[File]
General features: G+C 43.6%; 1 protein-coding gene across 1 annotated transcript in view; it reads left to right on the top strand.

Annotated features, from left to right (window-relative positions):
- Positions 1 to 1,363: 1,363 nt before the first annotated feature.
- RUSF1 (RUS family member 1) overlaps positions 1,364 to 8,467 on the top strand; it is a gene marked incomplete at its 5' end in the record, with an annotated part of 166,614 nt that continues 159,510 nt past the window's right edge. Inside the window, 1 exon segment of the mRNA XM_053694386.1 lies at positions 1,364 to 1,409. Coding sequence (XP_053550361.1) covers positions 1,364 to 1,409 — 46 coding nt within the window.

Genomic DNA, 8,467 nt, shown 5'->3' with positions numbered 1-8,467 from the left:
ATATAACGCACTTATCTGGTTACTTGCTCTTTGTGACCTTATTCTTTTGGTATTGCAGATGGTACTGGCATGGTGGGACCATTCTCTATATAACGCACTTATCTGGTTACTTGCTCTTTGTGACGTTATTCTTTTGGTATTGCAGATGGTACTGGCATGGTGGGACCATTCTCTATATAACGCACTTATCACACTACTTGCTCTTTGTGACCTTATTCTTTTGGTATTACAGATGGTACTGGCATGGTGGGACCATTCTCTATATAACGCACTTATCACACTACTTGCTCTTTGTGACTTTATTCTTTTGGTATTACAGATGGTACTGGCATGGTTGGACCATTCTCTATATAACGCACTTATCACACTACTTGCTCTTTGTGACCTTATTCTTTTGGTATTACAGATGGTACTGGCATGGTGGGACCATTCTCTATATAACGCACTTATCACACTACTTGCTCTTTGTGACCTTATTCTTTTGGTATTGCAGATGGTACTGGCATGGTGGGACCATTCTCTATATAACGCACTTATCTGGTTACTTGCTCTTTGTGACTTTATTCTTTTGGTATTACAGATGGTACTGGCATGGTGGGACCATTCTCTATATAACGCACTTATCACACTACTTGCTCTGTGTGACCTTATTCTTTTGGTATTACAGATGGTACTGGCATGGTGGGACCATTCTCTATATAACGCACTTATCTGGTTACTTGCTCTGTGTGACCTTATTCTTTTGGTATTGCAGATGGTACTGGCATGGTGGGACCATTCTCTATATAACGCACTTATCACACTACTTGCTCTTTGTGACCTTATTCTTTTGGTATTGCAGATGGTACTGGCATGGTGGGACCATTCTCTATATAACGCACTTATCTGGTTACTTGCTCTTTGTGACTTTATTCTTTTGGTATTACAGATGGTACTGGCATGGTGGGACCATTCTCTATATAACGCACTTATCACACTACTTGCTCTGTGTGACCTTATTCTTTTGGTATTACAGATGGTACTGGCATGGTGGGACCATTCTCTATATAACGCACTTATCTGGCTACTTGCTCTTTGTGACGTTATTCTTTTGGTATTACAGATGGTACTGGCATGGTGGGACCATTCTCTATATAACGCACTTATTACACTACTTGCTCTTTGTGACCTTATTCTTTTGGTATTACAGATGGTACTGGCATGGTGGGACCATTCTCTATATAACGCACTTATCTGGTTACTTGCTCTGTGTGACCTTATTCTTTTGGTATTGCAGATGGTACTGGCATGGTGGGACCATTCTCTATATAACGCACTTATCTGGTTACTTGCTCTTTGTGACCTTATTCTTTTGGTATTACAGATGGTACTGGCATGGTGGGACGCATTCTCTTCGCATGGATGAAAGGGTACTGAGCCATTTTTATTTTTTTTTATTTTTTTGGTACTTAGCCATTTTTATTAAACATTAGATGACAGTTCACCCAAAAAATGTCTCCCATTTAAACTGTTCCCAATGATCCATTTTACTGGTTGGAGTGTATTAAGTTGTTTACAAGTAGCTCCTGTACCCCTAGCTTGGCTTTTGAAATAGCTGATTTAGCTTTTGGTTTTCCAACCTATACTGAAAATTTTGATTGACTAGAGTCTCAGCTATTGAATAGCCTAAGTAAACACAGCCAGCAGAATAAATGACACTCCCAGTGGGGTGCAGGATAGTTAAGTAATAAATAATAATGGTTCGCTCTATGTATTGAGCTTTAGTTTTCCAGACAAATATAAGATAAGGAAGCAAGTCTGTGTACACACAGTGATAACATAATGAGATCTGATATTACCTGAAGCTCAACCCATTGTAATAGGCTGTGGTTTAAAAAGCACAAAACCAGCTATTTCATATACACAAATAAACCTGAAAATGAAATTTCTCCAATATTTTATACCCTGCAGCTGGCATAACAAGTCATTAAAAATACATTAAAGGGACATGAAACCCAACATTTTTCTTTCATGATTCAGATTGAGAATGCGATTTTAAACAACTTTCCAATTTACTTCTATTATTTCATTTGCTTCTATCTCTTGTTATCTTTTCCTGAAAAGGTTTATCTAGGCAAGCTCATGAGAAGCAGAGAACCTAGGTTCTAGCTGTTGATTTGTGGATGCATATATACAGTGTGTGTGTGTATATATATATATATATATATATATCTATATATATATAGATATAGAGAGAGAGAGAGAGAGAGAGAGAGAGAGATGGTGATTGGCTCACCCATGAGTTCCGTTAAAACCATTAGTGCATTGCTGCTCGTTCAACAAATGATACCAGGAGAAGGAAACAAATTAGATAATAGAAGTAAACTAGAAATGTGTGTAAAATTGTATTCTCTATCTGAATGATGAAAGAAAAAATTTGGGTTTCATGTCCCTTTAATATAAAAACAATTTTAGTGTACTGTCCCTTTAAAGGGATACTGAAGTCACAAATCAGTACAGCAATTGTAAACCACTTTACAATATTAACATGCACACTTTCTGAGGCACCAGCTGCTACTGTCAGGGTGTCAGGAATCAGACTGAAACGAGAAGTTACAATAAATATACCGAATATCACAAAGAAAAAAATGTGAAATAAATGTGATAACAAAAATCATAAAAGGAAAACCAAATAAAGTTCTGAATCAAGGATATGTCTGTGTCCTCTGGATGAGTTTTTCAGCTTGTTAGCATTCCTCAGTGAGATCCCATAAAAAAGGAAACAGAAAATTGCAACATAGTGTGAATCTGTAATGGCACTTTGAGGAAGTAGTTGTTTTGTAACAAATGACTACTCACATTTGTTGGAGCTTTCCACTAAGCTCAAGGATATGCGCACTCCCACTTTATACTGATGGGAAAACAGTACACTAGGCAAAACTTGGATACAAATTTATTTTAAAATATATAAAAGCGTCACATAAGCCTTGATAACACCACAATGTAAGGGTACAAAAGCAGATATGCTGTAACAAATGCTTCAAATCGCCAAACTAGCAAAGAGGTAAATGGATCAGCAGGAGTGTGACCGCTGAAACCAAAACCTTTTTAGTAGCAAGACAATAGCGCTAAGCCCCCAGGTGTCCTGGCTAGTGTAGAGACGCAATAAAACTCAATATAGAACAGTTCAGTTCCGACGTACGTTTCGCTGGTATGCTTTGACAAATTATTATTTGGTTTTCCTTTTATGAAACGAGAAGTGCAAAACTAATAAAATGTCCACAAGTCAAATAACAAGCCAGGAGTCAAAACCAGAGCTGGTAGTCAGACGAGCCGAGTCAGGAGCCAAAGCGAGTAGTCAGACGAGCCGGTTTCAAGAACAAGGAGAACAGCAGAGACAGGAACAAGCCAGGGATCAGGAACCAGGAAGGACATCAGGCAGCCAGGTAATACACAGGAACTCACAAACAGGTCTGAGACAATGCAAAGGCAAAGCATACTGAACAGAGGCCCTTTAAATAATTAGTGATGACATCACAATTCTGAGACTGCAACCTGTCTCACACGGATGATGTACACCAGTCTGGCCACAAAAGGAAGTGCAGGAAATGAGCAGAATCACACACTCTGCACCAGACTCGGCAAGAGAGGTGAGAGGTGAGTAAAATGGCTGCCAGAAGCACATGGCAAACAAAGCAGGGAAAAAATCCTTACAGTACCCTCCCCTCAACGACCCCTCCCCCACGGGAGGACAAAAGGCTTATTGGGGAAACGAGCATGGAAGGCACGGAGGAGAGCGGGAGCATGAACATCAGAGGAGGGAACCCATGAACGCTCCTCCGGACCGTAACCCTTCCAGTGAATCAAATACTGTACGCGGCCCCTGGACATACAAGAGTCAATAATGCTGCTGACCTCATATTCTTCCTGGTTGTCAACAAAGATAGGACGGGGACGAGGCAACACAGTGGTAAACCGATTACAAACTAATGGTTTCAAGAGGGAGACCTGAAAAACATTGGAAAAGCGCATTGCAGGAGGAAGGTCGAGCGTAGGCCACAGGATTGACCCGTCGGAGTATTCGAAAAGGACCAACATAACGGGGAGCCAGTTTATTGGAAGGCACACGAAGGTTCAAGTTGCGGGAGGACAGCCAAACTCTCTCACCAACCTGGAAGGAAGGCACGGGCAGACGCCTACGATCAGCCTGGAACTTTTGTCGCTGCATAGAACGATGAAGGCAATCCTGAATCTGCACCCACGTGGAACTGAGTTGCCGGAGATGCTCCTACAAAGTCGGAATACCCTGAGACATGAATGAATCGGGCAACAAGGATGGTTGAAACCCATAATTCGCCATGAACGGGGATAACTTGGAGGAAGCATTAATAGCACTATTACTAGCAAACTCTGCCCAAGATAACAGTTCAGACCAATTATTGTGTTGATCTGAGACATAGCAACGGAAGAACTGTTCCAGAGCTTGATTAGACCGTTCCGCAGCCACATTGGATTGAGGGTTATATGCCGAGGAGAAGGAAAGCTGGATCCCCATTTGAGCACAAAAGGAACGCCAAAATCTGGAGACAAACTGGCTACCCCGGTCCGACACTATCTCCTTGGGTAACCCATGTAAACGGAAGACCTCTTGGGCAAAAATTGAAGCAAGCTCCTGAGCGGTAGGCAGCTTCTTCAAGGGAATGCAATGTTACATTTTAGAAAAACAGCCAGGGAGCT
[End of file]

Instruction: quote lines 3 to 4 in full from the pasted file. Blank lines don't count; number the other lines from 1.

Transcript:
- Positions 1 to 1,363: 1,363 nt before the first annotated feature.
- RUSF1 (RUS family member 1) overlaps positions 1,364 to 8,467 on the top strand; it is a gene marked incomplete at its 5' end in the record, with an annotated part of 166,614 nt that continues 159,510 nt past the window's right edge. Inside the window, 1 exon segment of the mRNA XM_053694386.1 lies at positions 1,364 to 1,409. Coding sequence (XP_053550361.1) covers positions 1,364 to 1,409 — 46 coding nt within the window.